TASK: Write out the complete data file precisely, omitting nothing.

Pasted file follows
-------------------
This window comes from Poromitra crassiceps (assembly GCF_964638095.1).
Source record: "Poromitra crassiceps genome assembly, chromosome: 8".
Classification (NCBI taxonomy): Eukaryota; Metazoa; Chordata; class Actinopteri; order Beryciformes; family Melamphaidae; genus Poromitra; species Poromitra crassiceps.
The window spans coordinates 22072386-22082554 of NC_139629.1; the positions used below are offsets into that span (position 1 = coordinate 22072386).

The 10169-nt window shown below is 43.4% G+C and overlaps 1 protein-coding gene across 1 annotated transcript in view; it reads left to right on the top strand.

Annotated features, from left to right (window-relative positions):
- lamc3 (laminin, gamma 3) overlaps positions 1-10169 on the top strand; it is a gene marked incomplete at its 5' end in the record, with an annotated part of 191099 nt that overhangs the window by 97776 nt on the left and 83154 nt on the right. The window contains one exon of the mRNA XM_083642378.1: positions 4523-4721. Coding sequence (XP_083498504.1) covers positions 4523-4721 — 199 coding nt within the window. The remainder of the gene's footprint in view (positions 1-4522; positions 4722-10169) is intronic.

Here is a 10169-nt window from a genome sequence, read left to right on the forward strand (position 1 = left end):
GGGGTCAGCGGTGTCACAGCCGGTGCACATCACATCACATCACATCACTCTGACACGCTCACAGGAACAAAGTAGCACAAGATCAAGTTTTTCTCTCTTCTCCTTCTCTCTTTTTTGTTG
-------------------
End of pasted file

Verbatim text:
This window comes from Poromitra crassiceps (assembly GCF_964638095.1).
Source record: "Poromitra crassiceps genome assembly, chromosome: 8".
Classification (NCBI taxonomy): Eukaryota; Metazoa; Chordata; class Actinopteri; order Beryciformes; family Melamphaidae; genus Poromitra; species Poromitra crassiceps.
The window spans coordinates 22072386-22082554 of NC_139629.1; the positions used below are offsets into that span (position 1 = coordinate 22072386).

The 10169-nt window shown below is 43.4% G+C and overlaps 1 protein-coding gene across 1 annotated transcript in view; it reads left to right on the top strand.

Annotated features, from left to right (window-relative positions):
- lamc3 (laminin, gamma 3) overlaps positions 1-10169 on the top strand; it is a gene marked incomplete at its 5' end in the record, with an annotated part of 191099 nt that overhangs the window by 97776 nt on the left and 83154 nt on the right. The window contains one exon of the mRNA XM_083642378.1: positions 4523-4721. Coding sequence (XP_083498504.1) covers positions 4523-4721 — 199 coding nt within the window. The remainder of the gene's footprint in view (positions 1-4522; positions 4722-10169) is intronic.

Here is a 10169-nt window from a genome sequence, read left to right on the forward strand (position 1 = left end):
GGGGTCAGCGGTGTCACAGCCGGTGCACATCACATCACATCACATCACTCTGACACGCTCACAGGAACAAAGTAGCACAAGATCAAGTTTTTCTCTCTTCTCCTTCTCTCTTTTTTGTTG